With more teams working remotely, we’ll all be attending virtual meetings for the foreseeable future. Unfortunately, many of the problems we experience with in-person meetings—a few individuals dominating the discussion, interruptions, distractions—are compounded by the limitations of conferencing tools. So we’ve put together some simple recommendations to make meetings more inclusive and engaging, regardless of the platform you’re using.
Before the Meeting
- Cull the invites. Whether virtual or in person, participation comes down to math: the more people you invite to a one-hour meeting, the less “airtime” for each individual. Limit meetings to 10 people at first. If you must invite more people, consider breaking into smaller groups for discussion throughout the meeting, or have a designated participation channel (e.g., an anonymous Q&A session in an all-hands) so that people can actively engage, not just sit there.
- Set expectations. Let people know what topics will be addressed, where you need their input, and how you expect them to contribute. Sending an agenda in advance isn’t mandatory, but do think through the desired outcomes.
- Keep presentations to a minimum. Present as little data or as few slides as feasible—you’ll feel like you have to “get through them all” leaving less time for discussion. If you do need to share information, consider assigning “pre-work,” such as reading a report.
- Designate a facilitator and a note taker. The facilitator is responsible for keeping the conversation moving and making sure that everyone has the opportunity to participate, while the note taker captures outcomes in real-time.
During the Meeting
- Introduce attendees. Let everyone know who’s in the room—people feel more comfortable when they know who they’re talking to, especially if sensitive or confidential information will be discussed.
- Open with a check-in or icebreaker. Ask people to share what’s on their mind, or what might be distracting them from the meeting. If the group is large, break into smaller groups to discuss.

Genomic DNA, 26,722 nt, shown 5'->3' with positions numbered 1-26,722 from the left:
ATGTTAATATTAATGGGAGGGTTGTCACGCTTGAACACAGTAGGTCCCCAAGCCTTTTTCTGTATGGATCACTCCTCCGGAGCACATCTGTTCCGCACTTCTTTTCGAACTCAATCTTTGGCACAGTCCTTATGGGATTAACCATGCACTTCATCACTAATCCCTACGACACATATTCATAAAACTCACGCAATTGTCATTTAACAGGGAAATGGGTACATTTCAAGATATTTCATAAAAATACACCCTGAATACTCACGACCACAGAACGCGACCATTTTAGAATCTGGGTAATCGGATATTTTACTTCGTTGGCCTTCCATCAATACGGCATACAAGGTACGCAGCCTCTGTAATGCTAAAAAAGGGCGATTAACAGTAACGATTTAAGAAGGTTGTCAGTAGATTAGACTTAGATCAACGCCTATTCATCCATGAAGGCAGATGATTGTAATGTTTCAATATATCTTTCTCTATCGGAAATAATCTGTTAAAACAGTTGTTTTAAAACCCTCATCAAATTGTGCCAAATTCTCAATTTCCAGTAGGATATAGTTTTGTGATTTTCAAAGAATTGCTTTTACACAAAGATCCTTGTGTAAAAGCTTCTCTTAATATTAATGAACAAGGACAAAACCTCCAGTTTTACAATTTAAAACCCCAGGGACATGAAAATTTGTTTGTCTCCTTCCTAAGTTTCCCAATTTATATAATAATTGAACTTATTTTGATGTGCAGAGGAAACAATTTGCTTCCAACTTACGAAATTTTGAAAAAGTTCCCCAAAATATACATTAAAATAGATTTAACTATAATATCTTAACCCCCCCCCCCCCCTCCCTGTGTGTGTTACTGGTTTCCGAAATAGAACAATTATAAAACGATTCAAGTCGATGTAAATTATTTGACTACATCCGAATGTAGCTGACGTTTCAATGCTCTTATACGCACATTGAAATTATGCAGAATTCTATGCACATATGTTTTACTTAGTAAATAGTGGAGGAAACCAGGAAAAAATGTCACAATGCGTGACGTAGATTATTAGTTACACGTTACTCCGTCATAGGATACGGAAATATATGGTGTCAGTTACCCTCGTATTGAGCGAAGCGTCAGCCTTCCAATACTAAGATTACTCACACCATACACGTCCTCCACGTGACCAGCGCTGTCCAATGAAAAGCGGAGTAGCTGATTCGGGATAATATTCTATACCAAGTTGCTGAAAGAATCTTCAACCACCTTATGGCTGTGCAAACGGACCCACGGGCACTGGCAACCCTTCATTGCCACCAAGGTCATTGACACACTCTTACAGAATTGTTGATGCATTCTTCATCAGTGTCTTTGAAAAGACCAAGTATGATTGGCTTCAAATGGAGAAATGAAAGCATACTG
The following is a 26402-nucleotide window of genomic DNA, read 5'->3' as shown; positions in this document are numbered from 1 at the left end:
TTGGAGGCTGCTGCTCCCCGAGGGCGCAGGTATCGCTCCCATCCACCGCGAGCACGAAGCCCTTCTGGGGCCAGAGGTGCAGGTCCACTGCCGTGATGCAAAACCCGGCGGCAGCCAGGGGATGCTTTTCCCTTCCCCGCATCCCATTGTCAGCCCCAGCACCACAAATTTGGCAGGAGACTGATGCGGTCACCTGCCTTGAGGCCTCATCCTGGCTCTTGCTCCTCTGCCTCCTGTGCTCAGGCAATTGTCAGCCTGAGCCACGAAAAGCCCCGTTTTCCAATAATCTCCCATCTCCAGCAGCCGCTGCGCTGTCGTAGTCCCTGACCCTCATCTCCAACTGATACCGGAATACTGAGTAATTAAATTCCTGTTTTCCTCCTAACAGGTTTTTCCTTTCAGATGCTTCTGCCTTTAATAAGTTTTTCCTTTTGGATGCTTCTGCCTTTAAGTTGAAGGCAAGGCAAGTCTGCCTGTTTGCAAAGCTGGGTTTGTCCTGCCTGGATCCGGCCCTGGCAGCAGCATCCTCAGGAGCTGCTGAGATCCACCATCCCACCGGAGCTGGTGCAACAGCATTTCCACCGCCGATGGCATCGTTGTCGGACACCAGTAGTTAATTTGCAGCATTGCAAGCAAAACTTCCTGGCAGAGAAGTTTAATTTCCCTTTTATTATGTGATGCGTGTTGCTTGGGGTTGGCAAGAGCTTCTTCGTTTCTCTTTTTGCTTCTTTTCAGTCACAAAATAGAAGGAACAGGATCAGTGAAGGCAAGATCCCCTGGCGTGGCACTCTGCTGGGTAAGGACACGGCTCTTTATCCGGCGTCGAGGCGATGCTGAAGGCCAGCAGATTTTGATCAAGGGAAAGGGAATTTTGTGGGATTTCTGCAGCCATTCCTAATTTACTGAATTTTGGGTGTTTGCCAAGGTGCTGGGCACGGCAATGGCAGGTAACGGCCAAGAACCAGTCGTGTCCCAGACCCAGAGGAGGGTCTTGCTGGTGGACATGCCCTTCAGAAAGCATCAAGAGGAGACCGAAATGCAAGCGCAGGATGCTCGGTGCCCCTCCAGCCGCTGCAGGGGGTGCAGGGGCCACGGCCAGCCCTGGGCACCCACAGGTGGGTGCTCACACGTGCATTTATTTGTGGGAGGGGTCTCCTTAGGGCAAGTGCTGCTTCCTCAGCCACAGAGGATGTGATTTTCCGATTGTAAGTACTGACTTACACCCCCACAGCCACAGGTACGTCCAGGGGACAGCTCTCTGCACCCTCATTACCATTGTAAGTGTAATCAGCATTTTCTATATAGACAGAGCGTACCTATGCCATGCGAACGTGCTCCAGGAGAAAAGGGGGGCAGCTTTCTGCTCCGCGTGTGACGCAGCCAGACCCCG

- Set the “rules of the room.” Review the meeting objectives, as well as how you want people to contribute—should they raise a “virtual” hand, or feel free to jump in? Should everyone be on mute when not speaking? Are conversations in the chat window encouraged?
- Establish their role as “participant” not “observer.” Give people tasks so they can’t “hide.” Again, breaking into smaller groups (2-3 people) and setting a time limit can generate more conversations.
- Provide time to react. Pose the topic of debate and give everyone a minute or two to silently write or reflect on their answers, then go around the room “round robin” style. This prevents people who are quick on their feet (but not necessarily more qualified to answer) from dominating the meeting.
- Be prepared to interrupt interrupters. Have a few stock phrases ready, like “Thanks Grizelda, but I didn’t catch what Mirabella was saying.” If someone continues to interrupt, ask them to be the note-taker so they are forced into a listening role.
- Keep asking for input. To reduce distraction, every five minutes or less, give the team another problem to solve.
- Don’t put someone on the spot. If you do want to encourage someone to participate, try asking a closed-ended question like “Bob, wouldn’t you agree with what’s been said so far?” If they want to expand on the topic, they can use that as a starting point.
- Capture information in real-time, ideally in a shared location. The note taker should share out next steps and decisions made to keep everyone in the loop.
After the Meeting
- Reflect on the meeting. When first modifying your meetings, hold a quick debrief at the end with a few participants to review what worked and what still needs to improve. Once you’ve established a new routine, you can reduce to retros to every month or quarter.
If this list seems daunting, remember, you don’t have to apply everything at once—start with the easy ones and build from there.